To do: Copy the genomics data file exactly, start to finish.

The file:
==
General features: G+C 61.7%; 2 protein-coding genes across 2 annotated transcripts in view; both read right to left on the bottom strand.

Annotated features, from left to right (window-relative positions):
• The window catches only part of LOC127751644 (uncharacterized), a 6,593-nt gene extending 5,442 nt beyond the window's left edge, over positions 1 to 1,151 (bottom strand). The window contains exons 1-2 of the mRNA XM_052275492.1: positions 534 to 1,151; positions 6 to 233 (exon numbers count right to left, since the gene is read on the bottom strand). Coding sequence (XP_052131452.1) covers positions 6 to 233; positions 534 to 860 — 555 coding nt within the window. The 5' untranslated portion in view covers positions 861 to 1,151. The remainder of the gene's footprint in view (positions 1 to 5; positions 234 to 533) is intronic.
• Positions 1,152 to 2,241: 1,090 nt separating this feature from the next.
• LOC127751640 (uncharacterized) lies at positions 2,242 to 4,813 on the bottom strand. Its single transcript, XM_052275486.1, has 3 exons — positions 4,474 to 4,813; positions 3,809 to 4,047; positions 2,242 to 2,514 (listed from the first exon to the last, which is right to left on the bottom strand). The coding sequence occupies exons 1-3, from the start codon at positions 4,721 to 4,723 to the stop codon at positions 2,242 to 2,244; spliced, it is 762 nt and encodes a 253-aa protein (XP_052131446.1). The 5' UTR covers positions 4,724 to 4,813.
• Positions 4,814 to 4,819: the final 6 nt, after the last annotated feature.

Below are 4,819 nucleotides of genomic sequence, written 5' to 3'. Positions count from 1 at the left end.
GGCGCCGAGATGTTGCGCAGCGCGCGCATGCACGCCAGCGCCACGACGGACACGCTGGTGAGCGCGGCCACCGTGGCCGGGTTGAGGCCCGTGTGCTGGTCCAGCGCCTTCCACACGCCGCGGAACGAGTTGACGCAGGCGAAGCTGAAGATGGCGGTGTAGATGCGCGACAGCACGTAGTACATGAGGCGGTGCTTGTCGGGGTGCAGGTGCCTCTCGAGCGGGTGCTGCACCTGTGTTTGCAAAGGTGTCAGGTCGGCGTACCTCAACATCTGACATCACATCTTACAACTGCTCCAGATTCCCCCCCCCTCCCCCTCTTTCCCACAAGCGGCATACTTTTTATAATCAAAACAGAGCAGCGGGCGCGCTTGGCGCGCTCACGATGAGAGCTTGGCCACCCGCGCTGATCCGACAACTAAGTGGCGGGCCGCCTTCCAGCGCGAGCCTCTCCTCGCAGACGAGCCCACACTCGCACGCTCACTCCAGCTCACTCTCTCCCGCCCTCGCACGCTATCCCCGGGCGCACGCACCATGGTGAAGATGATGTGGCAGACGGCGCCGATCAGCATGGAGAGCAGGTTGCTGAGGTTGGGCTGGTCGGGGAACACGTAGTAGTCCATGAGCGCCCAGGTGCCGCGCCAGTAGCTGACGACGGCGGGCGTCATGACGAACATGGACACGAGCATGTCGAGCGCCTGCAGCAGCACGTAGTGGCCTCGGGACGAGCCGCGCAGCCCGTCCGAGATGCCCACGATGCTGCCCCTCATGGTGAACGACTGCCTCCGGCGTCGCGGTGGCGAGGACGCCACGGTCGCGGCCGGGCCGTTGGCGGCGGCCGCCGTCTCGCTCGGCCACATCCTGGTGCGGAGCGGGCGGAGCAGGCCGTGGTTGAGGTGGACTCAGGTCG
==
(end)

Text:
General features: G+C 61.7%; 2 protein-coding genes across 2 annotated transcripts in view; both read right to left on the bottom strand.

Annotated features, from left to right (window-relative positions):
• The window catches only part of LOC127751644 (uncharacterized), a 6,593-nt gene extending 5,442 nt beyond the window's left edge, over positions 1 to 1,151 (bottom strand). The window contains exons 1-2 of the mRNA XM_052275492.1: positions 534 to 1,151; positions 6 to 233 (exon numbers count right to left, since the gene is read on the bottom strand). Coding sequence (XP_052131452.1) covers positions 6 to 233; positions 534 to 860 — 555 coding nt within the window. The 5' untranslated portion in view covers positions 861 to 1,151. The remainder of the gene's footprint in view (positions 1 to 5; positions 234 to 533) is intronic.
• Positions 1,152 to 2,241: 1,090 nt separating this feature from the next.
• LOC127751640 (uncharacterized) lies at positions 2,242 to 4,813 on the bottom strand. Its single transcript, XM_052275486.1, has 3 exons — positions 4,474 to 4,813; positions 3,809 to 4,047; positions 2,242 to 2,514 (listed from the first exon to the last, which is right to left on the bottom strand). The coding sequence occupies exons 1-3, from the start codon at positions 4,721 to 4,723 to the stop codon at positions 2,242 to 2,244; spliced, it is 762 nt and encodes a 253-aa protein (XP_052131446.1). The 5' UTR covers positions 4,724 to 4,813.
• Positions 4,814 to 4,819: the final 6 nt, after the last annotated feature.

Below are 4,819 nucleotides of genomic sequence, written 5' to 3'. Positions count from 1 at the left end.
GGCGCCGAGATGTTGCGCAGCGCGCGCATGCACGCCAGCGCCACGACGGACACGCTGGTGAGCGCGGCCACCGTGGCCGGGTTGAGGCCCGTGTGCTGGTCCAGCGCCTTCCACACGCCGCGGAACGAGTTGACGCAGGCGAAGCTGAAGATGGCGGTGTAGATGCGCGACAGCACGTAGTACATGAGGCGGTGCTTGTCGGGGTGCAGGTGCCTCTCGAGCGGGTGCTGCACCTGTGTTTGCAAAGGTGTCAGGTCGGCGTACCTCAACATCTGACATCACATCTTACAACTGCTCCAGATTCCCCCCCCCTCCCCCTCTTTCCCACAAGCGGCATACTTTTTATAATCAAAACAGAGCAGCGGGCGCGCTTGGCGCGCTCACGATGAGAGCTTGGCCACCCGCGCTGATCCGACAACTAAGTGGCGGGCCGCCTTCCAGCGCGAGCCTCTCCTCGCAGACGAGCCCACACTCGCACGCTCACTCCAGCTCACTCTCTCCCGCCCTCGCACGCTATCCCCGGGCGCACGCACCATGGTGAAGATGATGTGGCAGACGGCGCCGATCAGCATGGAGAGCAGGTTGCTGAGGTTGGGCTGGTCGGGGAACACGTAGTAGTCCATGAGCGCCCAGGTGCCGCGCCAGTAGCTGACGACGGCGGGCGTCATGACGAACATGGACACGAGCATGTCGAGCGCCTGCAGCAGCACGTAGTGGCCTCGGGACGAGCCGCGCAGCCCGTCCGAGATGCCCACGATGCTGCCCCTCATGGTGAACGACTGCCTCCGGCGTCGCGGTGGCGAGGACGCCACGGTCGCGGCCGGGCCGTTGGCGGCGGCCGCCGTCTCGCTCGGCCACATCCTGGTGCGGAGCGGGCGGAGCAGGCCGTGGTTGAGGTGGACTCAGGTCG